Friday 18 May 2012

Bay 7, Bed 26

A little under two weeks ago, as I prepared to heave myself into the shower, I had what my Mum would have called 'a funny turn'. It felt as if someone stuck a needle into either side of my neck at the top of my spine and injected bolts of pure pain which spread instantly up and across my skull, leaving me barely conscious. It was, to say the least, a scary experience.

I stupidly tried to ignore the event and struggled on for several days, groggy and unsteady, before finally calling in to see my doctor, who referred me immediately to a neurologist and within hours, for the first time since my birth 52 years ago, I found myself in hospital.

A small bleed to the brain (subarachnoid hemorrhage) was a strong possibility - not dangerous itself, but potentially a precursor to something far more serious if it re-occurred. The specialist emphasised this point by snapping his fingers and saying it could be 'game over'. Dramatic, but he got my attention.

Thankfully, after three days of tests, including a lumber puncture (straight into the top five of the all-time most unpleasant experiences in my life) and brain scan, the diagnoses was that I had suffered a Thunderclap Headache, which may sound innocuous, but believe me, is not. A little rest and mild medication and I should be fine.

As the youngest and otherwise healthiest in my ward I was witness to the limitless patience and compassion offered by the medical staff during their 12 hour shifts to old, frail and confused men, some clearly approaching the ends of their lives.  I also briefly got to know some remarkable people who continually overcome seemingly insurmountable health problems and are determined not to 'go gentle into that good night.'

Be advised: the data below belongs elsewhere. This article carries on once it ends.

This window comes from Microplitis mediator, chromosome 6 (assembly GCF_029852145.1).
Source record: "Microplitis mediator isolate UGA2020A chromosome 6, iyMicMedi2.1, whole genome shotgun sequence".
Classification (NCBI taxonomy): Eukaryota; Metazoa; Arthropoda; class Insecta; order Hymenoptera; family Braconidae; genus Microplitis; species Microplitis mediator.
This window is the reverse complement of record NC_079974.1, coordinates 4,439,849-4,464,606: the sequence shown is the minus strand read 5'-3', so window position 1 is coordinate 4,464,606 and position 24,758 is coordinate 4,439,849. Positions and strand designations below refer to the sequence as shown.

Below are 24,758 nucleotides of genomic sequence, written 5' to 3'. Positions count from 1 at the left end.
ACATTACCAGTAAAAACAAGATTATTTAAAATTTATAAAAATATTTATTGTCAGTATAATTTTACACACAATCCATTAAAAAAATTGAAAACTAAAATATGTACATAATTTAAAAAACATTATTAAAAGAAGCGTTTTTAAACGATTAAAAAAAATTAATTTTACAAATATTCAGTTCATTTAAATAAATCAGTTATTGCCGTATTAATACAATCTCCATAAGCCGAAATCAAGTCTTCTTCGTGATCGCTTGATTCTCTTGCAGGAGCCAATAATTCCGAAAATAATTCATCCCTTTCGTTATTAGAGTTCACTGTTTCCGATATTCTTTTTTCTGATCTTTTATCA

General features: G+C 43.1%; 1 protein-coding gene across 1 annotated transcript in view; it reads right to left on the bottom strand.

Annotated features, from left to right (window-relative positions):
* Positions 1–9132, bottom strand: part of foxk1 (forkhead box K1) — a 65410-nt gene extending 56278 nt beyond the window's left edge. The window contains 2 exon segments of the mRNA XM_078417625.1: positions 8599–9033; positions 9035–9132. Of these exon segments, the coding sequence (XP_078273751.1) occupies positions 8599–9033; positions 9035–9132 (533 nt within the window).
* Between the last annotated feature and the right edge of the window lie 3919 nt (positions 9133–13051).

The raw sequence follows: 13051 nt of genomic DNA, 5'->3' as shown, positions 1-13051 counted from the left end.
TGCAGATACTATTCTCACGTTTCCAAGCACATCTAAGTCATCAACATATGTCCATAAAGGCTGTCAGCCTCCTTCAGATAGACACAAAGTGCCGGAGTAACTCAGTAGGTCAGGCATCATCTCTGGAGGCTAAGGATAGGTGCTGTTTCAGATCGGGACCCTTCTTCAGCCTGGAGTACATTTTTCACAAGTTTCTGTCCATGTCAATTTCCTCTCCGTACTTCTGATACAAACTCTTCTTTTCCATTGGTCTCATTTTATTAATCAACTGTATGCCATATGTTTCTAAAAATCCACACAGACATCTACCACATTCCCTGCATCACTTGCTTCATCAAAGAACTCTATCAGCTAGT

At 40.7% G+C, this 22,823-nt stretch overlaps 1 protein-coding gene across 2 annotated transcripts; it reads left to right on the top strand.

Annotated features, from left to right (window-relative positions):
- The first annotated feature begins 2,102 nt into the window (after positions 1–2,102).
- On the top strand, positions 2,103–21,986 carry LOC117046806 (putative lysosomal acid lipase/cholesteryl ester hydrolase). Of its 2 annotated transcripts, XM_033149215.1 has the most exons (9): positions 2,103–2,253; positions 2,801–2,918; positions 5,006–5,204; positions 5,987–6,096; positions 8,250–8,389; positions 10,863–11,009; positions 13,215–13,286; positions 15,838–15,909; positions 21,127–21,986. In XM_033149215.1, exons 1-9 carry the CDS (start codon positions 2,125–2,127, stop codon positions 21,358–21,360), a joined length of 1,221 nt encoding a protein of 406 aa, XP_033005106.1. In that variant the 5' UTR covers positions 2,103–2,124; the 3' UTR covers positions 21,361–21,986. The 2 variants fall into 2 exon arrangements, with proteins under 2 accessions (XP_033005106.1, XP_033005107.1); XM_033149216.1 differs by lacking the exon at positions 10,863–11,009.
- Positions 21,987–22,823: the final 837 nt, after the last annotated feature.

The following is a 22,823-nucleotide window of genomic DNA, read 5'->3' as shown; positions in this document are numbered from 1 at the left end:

I may write about a few of those I met during my short stay in Bay 7, Bed 26, but I won't forget any of them.


C said...

Oh no, my dear The Swede! How horrible for you, I hope so much you're feeling tons better now and don't have any more Thunderclap Headache Incidents (good name for a band that...?!) Hospitals are such poignant places, aren't they, where somehow no matter what our personalities or backgrounds etc. we all become equal in the fact that we inhabit fallible human bodies. Very sobering...and I'm sure your tales of fellow patients will be thought-provoking and interesting.
Meanwhile, sending my very best wishes and hope you're putting your feet up. Maybe ease up on playing Hawkwind at full blast too.. ;-)

The Swede said...

If i'm ever again in a position to form a band, The Thunderclap Headache Incident it will be!

Thank you for your good wishes C, it was indeed a very sobering experience all round.

My feet are up & the volume is down!

Anonymous said...

I'm so very sorry to hear about your experience, my friend. I'm equally relieved that all is no well. As for hospitals, I've seen far too much of them in the past few years but can only agree with you as to the steadfast courage and determination of so many of the other patients. A lot of the staff do their utmost, too, under very difficult circumstances.

Rock on, mate!

The Swede said...

Thank you Singing Bear, your kind thoughts are very much appreciated. Here's hoping it'll be a long time before either of us are required to see the inside of a hospital again - as a visitor or patient.

Old Pa's Corner said...

WoW! that is pretty scary....I had experiece few years back in a ward for a certainly is an eye opener...I bow down to the staff! I also met some intereting characters...but the tragedy of seeing old men who dont recognise their kids is heartbreaking.....Great post and top tune.

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